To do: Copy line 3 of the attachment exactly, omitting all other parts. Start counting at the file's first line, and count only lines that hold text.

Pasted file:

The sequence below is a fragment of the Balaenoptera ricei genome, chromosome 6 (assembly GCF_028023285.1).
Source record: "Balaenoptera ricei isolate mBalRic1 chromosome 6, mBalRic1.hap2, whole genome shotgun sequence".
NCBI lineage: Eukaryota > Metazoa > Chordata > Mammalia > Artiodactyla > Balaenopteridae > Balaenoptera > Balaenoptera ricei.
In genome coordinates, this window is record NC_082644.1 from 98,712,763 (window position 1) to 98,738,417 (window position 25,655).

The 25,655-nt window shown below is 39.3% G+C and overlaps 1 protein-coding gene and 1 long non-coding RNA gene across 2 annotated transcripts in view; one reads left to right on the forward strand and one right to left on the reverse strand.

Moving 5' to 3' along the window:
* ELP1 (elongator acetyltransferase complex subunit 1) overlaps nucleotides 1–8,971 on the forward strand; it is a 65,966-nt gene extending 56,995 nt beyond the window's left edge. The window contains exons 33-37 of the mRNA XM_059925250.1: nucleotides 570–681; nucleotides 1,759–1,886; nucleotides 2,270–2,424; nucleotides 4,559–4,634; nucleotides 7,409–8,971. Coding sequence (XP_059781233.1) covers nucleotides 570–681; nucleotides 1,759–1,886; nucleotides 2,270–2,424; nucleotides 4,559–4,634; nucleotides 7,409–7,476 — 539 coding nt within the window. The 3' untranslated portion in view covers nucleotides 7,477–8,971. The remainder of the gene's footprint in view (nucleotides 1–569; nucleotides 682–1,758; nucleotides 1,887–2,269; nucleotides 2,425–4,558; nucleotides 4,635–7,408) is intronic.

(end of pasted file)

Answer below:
NCBI lineage: Eukaryota > Metazoa > Chordata > Mammalia > Artiodactyla > Balaenopteridae > Balaenoptera > Balaenoptera ricei.